Cops Pretty Sure Their Morale’s Too Low To Solve Homicides

Cops Pretty Sure Their Morale’s Too Low To Solve Homicides

The United States homicide rate is increasing. More than 500 people were murdered in Philadelphia this year. Cook County, Illinois, reported a 50 percent increase in murders since 2019. Baltimore also had an increase in homicides that Police Commissioner Michael Harrison blames on gun violence. He’s not scapegoating. Guns are the murder weapon of choice.

"Whether it's young people, whether it's older people, people solving their conflict with violence, namely gun violence," Harrison told CBS News.

Harrison is also concerned about the rise of so-called “ghost guns.” These are firearms that lack commercial serial numbers and people can assemble the untraceable weapon in their home “within an hour.” Baltimore cops have seized more than 300 ghost guns this year.

The same week as the Michigan school shooting, a 17-year-old Brooklyn high school student was busted with a loaded 9 mm pistol and more than $30,000 in cash, which we presume he wasn’t going to spend on the vending machines. The school put up a single metal detector the next day and found 21 weapons, including knives and stun guns.

So guns are a problem, and, true to their design purpose, they’re getting people killed. We could pass better gun laws, but it seems like the media is going to help steer the discussion in a more rightwing friendly direction. For instance, this is a CBS News headline on the subject: "More Guns And Fewer Police officers Are Blamed For Spike In Homicides.”

Generally speaking, the police investigate homicides. They don’t prevent them. This is why the "Law & Order” franchise has never had a series called "Psychic Detectives Unit.” In fairness, cops would probably stop a homicide if they saw one occurring right in front of them (that’s excluding cases where one of their own officers is murdering someone). However, it’s a stretch to argue that the increased homicide rate is directly connected to fewer cops on the payroll.

According to the Bureau of Labor Statistics, local police lost about one percent of its workforce from 2019 to 2020, which is not a lot if you know how one percent works. The CBS News article follows up that statistic with the claim that after the nationwide protests against police violence last year, some major cities, such as New York City and Oakland, cut police funding.

What’s not put into context is that municipal budgets across the nation were cut in 2020 because of the coronavirus pandemic. The police pitched a fit, of course, but it’s not like their departments were reduced to six guys and a cap pistol. Last June, New York "decided to cancel the planned hiring of roughly 1,160 officers, and to shift monitoring of illegal vending, homeless people on the streets and school safety away from the police.” If public schools lost funding for art and music classes, few conservatives would suggest this is why students are suddenly failing math.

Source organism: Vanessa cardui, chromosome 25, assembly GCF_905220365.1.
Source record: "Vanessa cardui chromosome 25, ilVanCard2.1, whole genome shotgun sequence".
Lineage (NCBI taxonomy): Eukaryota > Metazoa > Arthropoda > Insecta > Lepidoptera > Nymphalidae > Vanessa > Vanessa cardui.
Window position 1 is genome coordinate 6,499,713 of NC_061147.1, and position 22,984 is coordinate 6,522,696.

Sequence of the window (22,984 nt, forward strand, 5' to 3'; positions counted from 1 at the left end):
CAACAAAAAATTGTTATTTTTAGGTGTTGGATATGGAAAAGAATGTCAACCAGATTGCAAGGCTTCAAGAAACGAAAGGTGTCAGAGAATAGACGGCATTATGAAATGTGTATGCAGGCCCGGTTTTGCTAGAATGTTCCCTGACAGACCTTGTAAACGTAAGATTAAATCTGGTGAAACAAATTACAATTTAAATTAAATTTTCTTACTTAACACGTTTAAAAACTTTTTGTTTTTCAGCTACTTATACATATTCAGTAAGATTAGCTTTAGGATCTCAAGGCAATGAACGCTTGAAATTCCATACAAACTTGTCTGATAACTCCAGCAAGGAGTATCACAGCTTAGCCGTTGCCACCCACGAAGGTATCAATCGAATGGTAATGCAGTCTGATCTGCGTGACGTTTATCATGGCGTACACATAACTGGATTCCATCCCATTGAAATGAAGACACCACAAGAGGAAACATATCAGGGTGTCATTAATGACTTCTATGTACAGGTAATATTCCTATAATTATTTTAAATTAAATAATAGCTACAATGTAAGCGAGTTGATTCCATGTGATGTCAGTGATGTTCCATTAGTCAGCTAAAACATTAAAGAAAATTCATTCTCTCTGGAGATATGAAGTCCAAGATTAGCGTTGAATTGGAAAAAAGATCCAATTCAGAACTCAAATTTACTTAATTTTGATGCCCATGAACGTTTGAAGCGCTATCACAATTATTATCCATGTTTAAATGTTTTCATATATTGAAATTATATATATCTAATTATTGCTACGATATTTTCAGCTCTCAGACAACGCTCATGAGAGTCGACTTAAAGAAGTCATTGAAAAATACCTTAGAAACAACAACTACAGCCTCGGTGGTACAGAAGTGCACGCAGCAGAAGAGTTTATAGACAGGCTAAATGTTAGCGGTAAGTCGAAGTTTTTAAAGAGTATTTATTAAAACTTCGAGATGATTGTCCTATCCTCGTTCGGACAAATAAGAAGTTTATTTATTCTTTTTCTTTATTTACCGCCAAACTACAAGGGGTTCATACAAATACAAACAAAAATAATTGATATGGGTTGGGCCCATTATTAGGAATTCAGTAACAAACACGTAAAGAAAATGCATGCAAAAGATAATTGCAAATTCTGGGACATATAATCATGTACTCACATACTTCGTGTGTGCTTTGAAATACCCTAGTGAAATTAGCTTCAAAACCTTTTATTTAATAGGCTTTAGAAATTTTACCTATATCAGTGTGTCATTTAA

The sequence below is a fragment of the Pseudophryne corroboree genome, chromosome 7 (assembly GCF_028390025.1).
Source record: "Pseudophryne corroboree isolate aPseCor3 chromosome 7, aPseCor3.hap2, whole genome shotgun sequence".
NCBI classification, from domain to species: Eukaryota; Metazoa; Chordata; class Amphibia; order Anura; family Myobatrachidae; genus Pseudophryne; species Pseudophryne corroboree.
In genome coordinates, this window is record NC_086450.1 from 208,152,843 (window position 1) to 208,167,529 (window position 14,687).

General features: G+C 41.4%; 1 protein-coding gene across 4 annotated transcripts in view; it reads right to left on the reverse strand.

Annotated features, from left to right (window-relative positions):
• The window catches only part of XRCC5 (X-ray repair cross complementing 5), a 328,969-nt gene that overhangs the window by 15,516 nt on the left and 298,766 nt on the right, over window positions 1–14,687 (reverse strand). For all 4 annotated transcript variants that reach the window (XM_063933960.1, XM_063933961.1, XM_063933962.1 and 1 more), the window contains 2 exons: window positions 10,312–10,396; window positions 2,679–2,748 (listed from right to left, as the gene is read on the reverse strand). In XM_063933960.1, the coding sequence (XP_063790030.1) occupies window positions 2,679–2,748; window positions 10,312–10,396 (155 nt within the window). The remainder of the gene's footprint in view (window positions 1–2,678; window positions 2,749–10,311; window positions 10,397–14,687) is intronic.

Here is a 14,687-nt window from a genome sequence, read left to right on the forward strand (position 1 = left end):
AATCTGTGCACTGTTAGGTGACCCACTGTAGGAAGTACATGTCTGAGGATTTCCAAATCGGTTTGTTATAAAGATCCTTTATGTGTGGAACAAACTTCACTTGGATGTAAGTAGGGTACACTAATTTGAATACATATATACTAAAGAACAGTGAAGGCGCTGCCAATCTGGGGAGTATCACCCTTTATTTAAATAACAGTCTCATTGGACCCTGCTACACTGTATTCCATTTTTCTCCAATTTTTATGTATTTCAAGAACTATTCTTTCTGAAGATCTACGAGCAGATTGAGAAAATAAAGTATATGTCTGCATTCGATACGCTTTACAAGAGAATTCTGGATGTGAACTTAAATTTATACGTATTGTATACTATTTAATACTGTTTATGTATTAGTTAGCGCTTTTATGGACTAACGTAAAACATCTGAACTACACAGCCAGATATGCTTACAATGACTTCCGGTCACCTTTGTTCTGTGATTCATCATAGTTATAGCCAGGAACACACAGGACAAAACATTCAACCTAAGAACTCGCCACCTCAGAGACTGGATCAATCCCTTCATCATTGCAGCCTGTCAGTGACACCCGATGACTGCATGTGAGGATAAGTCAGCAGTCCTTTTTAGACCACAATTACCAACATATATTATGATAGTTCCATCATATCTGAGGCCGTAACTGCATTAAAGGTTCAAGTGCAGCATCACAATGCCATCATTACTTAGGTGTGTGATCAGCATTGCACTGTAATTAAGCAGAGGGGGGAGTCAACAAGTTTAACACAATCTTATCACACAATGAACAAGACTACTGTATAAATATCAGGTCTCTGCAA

Also, Mayor Bill de Blasio blinked on even moderate cuts to law enforcement, and fiscal year 2022’s spending plan keeps the police headcount and operations intact.

The New York Timespublished an article a couple weeks ago with the headline “After Murders ‘Doubled Overnight,’ The NYPD Is Solving Fewer Cases.” The headline misleadingly presented a former cop’s quote as a verifiable fact. He’d only said that police “caseloads” had doubled. The Times didn’t seem to differentiate between caseloads and actual murders. Also, the caseloads hadn’t doubled overnight, either, and the Times let this easily disproven copaganda stand.

Cops might blame police reform advocates for violent crime, but the media shouldn’t repeat those claims without at least openly sneering at their cynical posturing. When a toddler died in the crossfire of a freeway shutout last month, the Oakland Police Officers’ Association declared this the “tragic consequence” of defunding the police, which never happened. However, cops keep insisting that hurting their feelings somehow emboldens violent crime. Their morale is just too damn low to prevent homicides.

"We did a survey of a couple of hundred police departments showing retirements increasing, resignations increasing," said Chuck Wexler, the executive director of the Police Executive Research Forum. "The workforce is shrinking.”

Oh no! Cops are also reportedly quitting over vaccine mandates, but that’s probably for the best. It’s hard to solve crimes when you’re needlessly dying from COVID-19.

[CBS News]

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Stephen Robinson

Stephen Robinson is a writer and social kibbitzer based in Portland, Oregon. He writes make believe for Cafe Nordo, an immersive theatre space in Seattle. Once, he wrote a novel called “Mahogany Slade,” which you should read or at least buy. He's also on the board of the Portland Playhouse theatre. His son describes him as a “play typer guy."


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